Every year, about 2,000 HR practitioners, vendors, executives, consultants, analysts, investors and academics flock to their "field of dreams" -- the HR Technology® Conference -- our annual industry town meeting. Mostly they seem to love it, returning in good times and bad. But as Kevin Costner asked late in that movie: "What's in it for me?" Surprisingly, the answer for me also applies to you, whether or not you attended.
What did I learn at HR Technology®? A lot less than you did, if you attended the conference and went to some of the sessions.
I've long been frustrated that, after sweating bullets for eight months creating what everyone seems to agree is the best conference in the world on the subject, I don't really get to attend it.
Of course, I'm physically there.
And I get to moderate a handful of important sessions: the Analyst Panel, Cool New Technologies for HR and the Talent Management Shootout. And when I'm not worried about the next funny thing to say, confusing the names of cool start-up companies or making mistakes in the remaining times for the Shooters, I do learn a lot at them.
But mostly I'm running around: thanking practitioners for speaking, meeting panelists whom I haven't personally recruited and generally playing host. My average interaction with any one person usually lasts about five minutes. Not exactly the learning -- and networking -- experience regular attendees enjoy.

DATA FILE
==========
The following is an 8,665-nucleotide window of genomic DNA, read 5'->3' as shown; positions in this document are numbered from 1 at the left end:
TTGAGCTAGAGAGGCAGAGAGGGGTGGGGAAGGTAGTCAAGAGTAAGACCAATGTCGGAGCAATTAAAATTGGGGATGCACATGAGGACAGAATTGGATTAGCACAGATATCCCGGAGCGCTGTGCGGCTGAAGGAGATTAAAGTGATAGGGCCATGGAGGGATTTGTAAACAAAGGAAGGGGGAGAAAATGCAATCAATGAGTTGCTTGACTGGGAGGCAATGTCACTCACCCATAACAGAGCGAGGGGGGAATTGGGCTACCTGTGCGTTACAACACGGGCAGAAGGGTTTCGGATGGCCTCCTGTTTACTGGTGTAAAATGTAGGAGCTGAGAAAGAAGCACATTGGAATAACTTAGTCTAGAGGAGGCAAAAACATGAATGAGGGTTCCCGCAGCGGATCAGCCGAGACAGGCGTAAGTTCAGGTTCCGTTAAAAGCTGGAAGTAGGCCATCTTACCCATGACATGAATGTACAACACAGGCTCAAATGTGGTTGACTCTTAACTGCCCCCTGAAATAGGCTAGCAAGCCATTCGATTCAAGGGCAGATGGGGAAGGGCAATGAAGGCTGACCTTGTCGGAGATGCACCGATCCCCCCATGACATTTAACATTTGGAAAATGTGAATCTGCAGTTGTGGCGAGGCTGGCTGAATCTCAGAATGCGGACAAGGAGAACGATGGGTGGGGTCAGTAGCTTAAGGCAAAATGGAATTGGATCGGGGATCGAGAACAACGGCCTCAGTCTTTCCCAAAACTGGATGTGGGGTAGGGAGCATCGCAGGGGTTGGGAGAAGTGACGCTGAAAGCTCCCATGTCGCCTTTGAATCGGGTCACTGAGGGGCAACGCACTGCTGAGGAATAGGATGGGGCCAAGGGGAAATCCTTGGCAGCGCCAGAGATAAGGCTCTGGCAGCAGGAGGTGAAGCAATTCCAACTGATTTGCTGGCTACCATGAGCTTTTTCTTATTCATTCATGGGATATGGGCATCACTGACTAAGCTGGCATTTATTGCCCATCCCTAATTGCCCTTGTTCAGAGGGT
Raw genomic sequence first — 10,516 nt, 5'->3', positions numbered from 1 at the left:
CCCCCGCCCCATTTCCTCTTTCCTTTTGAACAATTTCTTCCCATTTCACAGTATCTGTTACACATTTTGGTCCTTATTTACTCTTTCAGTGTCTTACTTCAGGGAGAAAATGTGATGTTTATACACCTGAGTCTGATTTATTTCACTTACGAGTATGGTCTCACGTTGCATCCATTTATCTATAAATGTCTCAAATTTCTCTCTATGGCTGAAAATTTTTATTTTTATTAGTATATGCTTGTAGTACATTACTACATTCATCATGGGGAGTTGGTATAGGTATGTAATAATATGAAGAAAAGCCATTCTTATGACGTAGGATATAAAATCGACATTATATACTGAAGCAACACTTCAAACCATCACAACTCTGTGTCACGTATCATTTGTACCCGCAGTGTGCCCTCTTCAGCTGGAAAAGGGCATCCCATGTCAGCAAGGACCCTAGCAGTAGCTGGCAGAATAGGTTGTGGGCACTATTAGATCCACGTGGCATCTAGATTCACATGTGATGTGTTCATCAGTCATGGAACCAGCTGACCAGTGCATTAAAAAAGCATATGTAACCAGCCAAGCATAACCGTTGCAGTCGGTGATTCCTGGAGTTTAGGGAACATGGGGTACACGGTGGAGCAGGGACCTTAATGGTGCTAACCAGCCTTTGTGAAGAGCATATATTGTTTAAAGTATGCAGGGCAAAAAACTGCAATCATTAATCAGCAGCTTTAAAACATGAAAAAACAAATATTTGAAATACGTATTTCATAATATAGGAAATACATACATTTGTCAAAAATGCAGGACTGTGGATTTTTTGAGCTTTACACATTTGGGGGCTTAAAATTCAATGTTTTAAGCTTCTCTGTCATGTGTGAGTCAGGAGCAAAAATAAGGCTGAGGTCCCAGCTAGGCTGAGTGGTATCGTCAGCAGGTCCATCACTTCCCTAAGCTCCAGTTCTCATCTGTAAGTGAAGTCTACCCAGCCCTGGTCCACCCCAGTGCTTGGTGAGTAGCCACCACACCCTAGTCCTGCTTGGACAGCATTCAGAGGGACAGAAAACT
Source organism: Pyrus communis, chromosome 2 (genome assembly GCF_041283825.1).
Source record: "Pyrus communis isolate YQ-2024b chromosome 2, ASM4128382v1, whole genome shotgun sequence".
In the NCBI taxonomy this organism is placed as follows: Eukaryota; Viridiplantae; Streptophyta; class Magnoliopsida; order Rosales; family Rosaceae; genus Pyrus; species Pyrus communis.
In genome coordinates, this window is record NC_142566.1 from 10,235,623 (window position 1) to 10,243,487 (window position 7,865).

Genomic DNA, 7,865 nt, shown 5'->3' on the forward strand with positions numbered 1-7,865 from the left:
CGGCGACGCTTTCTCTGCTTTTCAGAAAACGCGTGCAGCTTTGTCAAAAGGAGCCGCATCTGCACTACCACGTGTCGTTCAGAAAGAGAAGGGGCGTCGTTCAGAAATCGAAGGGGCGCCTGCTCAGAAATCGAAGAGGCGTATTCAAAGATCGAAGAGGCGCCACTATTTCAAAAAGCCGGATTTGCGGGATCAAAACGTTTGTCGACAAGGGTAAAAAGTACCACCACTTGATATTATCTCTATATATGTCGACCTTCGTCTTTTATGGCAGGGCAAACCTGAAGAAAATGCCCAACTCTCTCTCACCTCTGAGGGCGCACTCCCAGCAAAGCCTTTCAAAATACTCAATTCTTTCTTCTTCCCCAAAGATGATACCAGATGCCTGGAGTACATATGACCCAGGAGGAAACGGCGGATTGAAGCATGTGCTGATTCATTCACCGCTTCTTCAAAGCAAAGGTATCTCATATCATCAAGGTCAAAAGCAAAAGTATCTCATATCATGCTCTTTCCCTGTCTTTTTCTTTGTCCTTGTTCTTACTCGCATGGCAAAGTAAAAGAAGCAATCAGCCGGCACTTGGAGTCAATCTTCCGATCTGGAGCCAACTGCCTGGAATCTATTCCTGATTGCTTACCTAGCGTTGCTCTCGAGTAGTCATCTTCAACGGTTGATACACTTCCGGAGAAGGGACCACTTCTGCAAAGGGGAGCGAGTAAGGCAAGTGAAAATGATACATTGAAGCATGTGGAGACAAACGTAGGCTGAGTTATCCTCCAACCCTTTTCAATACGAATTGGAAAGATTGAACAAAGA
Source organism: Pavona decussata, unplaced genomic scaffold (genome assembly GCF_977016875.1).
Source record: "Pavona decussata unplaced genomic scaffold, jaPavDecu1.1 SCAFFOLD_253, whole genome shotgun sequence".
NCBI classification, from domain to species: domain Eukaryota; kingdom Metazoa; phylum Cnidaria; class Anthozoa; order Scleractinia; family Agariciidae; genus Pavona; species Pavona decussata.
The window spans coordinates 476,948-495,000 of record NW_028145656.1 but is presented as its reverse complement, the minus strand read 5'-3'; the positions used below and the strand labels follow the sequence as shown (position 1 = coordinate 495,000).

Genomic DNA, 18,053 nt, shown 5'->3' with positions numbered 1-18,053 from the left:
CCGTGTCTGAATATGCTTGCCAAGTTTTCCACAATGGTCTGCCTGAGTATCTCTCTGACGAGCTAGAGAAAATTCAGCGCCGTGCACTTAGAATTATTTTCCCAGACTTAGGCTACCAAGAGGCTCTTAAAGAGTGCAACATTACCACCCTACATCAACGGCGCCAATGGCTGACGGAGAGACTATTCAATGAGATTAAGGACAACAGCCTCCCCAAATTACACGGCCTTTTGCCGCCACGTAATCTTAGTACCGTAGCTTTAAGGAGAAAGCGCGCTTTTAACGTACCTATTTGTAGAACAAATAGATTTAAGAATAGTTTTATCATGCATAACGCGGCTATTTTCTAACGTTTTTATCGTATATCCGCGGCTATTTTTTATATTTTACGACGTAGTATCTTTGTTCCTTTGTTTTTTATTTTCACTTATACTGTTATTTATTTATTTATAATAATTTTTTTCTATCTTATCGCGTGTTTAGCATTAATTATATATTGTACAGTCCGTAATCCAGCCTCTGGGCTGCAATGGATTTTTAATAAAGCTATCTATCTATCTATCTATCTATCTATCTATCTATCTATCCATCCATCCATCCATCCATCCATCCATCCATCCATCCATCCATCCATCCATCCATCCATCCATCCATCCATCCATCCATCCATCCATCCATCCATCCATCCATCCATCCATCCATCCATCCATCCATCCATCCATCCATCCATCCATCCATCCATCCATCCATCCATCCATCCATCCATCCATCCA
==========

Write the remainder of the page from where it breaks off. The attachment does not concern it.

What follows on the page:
But this year, I did learn a hugely important generational lesson, and it's one worth sharing.
Like me, you've probably sat through innumerable presentations in the last few years about "the challenge of managing four generations in the workforce." (Frankly, I've never met a corporate "challenge" that wasn't actually a "problem.")
And my response used to be: What's the big deal? Haven't we always had four generations in the workforce? Really ignorant question.
Jason Averbook, CEO of the hot strategic consultancy Knowledge Infusion, and his VP Jason Corsello began bringing me into the light two years. At an SRO Friday morning breakout, Averbook pointed out that all of us who grew up without computers were digital "immigrants." And that those who did, all of Gen Y and some Gen X, were digital "natives."
So just as no one had to teach young baby boomers how to dial a telephone or operate a television -- which we expected to be ubiquitous -- no one had to teach Gen Y to use a computer. This basic divide is becoming a generational chasm in the workplace -- and one source of the problem.
This year a much finer point was put on that subject. For the first time, we attracted a huge number of bloggers to the conference and here are a few of their expectedly opinionated postings: